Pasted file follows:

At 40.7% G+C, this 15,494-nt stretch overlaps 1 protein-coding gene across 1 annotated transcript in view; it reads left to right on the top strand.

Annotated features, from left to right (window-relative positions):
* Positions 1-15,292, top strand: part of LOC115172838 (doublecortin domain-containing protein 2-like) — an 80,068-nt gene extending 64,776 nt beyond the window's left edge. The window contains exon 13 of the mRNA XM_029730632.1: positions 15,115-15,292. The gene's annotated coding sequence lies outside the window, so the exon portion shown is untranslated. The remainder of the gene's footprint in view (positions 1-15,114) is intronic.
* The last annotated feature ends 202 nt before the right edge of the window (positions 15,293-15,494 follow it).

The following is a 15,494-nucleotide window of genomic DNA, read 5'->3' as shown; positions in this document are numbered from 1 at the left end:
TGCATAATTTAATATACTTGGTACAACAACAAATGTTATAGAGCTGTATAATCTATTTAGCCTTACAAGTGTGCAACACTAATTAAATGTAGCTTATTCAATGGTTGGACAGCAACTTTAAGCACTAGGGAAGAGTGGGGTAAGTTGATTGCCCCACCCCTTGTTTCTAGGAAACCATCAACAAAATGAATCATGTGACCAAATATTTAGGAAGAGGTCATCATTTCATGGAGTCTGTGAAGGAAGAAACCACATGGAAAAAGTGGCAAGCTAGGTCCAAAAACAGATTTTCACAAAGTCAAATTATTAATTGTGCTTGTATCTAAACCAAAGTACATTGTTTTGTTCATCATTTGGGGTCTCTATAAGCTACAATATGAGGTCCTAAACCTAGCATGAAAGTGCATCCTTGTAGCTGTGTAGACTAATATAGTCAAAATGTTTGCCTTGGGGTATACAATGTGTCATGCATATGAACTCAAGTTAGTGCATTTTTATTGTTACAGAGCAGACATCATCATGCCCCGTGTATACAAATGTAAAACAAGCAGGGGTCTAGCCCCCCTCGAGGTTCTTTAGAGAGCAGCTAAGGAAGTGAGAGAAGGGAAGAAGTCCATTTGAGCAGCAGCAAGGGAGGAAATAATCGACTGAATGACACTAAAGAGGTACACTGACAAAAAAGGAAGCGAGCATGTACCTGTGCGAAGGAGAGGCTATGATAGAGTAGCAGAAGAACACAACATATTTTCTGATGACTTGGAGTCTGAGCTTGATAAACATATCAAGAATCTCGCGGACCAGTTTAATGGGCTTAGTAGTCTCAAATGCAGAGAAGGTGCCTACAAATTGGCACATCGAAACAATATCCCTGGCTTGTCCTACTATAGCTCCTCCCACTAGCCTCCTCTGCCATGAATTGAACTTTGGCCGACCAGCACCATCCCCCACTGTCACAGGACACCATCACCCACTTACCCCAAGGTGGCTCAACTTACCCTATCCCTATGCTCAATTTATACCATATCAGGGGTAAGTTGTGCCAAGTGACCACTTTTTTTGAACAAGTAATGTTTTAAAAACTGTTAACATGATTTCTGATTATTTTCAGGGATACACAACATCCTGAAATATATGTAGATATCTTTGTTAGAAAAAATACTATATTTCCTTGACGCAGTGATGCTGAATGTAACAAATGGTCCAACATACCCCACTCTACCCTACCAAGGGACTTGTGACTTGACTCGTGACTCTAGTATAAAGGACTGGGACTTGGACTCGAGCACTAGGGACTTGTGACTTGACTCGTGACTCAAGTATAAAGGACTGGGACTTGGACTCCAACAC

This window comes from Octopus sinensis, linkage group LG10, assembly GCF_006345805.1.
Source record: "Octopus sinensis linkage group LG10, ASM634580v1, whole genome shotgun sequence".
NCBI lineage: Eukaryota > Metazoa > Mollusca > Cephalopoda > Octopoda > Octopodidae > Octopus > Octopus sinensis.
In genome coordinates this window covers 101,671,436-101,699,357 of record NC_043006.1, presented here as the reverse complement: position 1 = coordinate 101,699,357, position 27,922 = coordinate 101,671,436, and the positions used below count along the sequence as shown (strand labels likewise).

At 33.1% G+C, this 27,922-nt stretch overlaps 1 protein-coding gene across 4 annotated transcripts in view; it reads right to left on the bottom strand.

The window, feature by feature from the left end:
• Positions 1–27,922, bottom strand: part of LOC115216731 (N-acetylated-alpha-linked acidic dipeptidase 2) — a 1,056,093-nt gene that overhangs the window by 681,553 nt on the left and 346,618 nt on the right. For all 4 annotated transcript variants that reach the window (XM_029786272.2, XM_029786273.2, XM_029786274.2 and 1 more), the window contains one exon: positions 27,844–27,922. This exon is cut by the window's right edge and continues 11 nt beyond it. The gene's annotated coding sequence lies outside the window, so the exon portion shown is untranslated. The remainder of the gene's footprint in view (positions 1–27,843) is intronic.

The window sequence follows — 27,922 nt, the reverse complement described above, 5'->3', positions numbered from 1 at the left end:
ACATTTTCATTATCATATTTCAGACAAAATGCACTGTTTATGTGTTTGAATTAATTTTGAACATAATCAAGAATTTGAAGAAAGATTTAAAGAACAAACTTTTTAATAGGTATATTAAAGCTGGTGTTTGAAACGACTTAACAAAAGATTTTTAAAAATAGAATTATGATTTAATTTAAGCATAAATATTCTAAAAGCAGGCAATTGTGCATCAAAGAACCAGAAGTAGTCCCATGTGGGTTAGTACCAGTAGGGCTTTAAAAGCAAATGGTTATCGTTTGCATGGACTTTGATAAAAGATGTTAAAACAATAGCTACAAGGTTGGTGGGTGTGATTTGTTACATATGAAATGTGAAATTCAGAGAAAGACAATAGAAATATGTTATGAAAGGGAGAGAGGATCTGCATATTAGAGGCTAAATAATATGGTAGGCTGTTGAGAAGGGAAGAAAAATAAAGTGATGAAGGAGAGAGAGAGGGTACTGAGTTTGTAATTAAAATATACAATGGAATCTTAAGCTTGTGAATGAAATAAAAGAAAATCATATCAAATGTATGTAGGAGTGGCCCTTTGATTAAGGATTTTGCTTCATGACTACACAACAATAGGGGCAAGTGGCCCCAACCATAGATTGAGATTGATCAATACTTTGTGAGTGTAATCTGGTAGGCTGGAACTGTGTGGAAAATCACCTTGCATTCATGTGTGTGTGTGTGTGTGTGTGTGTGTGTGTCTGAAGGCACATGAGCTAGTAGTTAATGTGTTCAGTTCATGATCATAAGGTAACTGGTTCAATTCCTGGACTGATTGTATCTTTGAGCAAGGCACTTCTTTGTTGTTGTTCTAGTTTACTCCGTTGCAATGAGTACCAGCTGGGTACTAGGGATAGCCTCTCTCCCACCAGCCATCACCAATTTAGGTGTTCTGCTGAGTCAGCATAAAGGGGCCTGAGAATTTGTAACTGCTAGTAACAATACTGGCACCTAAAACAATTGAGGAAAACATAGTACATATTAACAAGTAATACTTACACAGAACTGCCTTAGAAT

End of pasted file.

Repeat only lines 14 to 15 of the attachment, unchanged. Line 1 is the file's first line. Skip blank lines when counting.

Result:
The window sequence follows — 27,922 nt, the reverse complement described above, 5'->3', positions numbered from 1 at the left end:
ACATTTTCATTATCATATTTCAGACAAAATGCACTGTTTATGTGTTTGAATTAATTTTGAACATAATCAAGAATTTGAAGAAAGATTTAAAGAACAAACTTTTTAATAGGTATATTAAAGCTGGTGTTTGAAACGACTTAACAAAAGATTTTTAAAAATAGAATTATGATTTAATTTAAGCATAAATATTCTAAAAGCAGGCAATTGTGCATCAAAGAACCAGAAGTAGTCCCATGTGGGTTAGTACCAGTAGGGCTTTAAAAGCAAATGGTTATCGTTTGCATGGACTTTGATAAAAGATGTTAAAACAATAGCTACAAGGTTGGTGGGTGTGATTTGTTACATATGAAATGTGAAATTCAGAGAAAGACAATAGAAATATGTTATGAAAGGGAGAGAGGATCTGCATATTAGAGGCTAAATAATATGGTAGGCTGTTGAGAAGGGAAGAAAAATAAAGTGATGAAGGAGAGAGAGAGGGTACTGAGTTTGTAATTAAAATATACAATGGAATCTTAAGCTTGTGAATGAAATAAAAGAAAATCATATCAAATGTATGTAGGAGTGGCCCTTTGATTAAGGATTTTGCTTCATGACTACACAACAATAGGGGCAAGTGGCCCCAACCATAGATTGAGATTGATCAATACTTTGTGAGTGTAATCTGGTAGGCTGGAACTGTGTGGAAAATCACCTTGCATTCATGTGTGTGTGTGTGTGTGTGTGTGTGTGTGTCTGAAGGCACATGAGCTAGTAGTTAATGTGTTCAGTTCATGATCATAAGGTAACTGGTTCAATTCCTGGACTGATTGTATCTTTGAGCAAGGCACTTCTTTGTTGTTGTTCTAGTTTACTCCGTTGCAATGAGTACCAGCTGGGTACTAGGGATAGCCTCTCTCCCACCAGCCATCACCAATTTAGGTGTTCTGCTGAGTCAGCATAAAGGGGCCTGAGAATTTGTAACTGCTAGTAACAATACTGGCACCTAAAACAATTGAGGAAAACATAGTACATATTAACAAGTAATACTTACACAGAACTGCCTTAGAAT